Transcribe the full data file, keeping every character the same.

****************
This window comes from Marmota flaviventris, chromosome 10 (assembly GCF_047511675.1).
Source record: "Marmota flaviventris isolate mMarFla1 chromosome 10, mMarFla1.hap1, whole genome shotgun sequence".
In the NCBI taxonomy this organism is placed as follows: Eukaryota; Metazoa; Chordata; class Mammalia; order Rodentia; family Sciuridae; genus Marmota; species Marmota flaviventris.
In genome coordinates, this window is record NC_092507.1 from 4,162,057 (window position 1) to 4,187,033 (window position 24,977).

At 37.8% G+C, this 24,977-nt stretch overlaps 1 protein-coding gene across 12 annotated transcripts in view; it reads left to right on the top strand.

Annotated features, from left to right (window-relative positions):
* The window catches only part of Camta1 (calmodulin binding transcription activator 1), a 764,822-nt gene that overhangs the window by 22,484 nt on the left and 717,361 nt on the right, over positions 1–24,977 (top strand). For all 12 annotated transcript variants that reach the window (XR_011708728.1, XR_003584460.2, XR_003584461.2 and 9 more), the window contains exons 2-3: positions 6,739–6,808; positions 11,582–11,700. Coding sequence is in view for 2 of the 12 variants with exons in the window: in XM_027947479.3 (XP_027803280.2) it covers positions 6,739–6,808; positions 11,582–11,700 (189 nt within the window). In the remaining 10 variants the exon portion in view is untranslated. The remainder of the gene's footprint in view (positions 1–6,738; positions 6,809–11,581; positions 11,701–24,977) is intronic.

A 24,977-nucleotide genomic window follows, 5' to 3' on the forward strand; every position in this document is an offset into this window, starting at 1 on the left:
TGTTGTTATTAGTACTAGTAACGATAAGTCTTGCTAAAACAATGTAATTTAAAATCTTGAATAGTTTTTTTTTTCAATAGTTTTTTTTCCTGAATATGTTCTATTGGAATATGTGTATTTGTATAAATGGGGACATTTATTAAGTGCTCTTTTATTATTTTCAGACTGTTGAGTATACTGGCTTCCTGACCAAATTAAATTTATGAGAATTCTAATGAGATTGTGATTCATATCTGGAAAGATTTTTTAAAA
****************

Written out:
This window comes from Marmota flaviventris, chromosome 10 (assembly GCF_047511675.1).
Source record: "Marmota flaviventris isolate mMarFla1 chromosome 10, mMarFla1.hap1, whole genome shotgun sequence".
In the NCBI taxonomy this organism is placed as follows: Eukaryota; Metazoa; Chordata; class Mammalia; order Rodentia; family Sciuridae; genus Marmota; species Marmota flaviventris.
In genome coordinates, this window is record NC_092507.1 from 4,162,057 (window position 1) to 4,187,033 (window position 24,977).

At 37.8% G+C, this 24,977-nt stretch overlaps 1 protein-coding gene across 12 annotated transcripts in view; it reads left to right on the top strand.

Annotated features, from left to right (window-relative positions):
* The window catches only part of Camta1 (calmodulin binding transcription activator 1), a 764,822-nt gene that overhangs the window by 22,484 nt on the left and 717,361 nt on the right, over positions 1–24,977 (top strand). For all 12 annotated transcript variants that reach the window (XR_011708728.1, XR_003584460.2, XR_003584461.2 and 9 more), the window contains exons 2-3: positions 6,739–6,808; positions 11,582–11,700. Coding sequence is in view for 2 of the 12 variants with exons in the window: in XM_027947479.3 (XP_027803280.2) it covers positions 6,739–6,808; positions 11,582–11,700 (189 nt within the window). In the remaining 10 variants the exon portion in view is untranslated. The remainder of the gene's footprint in view (positions 1–6,738; positions 6,809–11,581; positions 11,701–24,977) is intronic.

A 24,977-nucleotide genomic window follows, 5' to 3' on the forward strand; every position in this document is an offset into this window, starting at 1 on the left:
TGTTGTTATTAGTACTAGTAACGATAAGTCTTGCTAAAACAATGTAATTTAAAATCTTGAATAGTTTTTTTTTTCAATAGTTTTTTTTCCTGAATATGTTCTATTGGAATATGTGTATTTGTATAAATGGGGACATTTATTAAGTGCTCTTTTATTATTTTCAGACTGTTGAGTATACTGGCTTCCTGACCAAATTAAATTTATGAGAATTCTAATGAGATTGTGATTCATATCTGGAAAGATTTTTTAAAA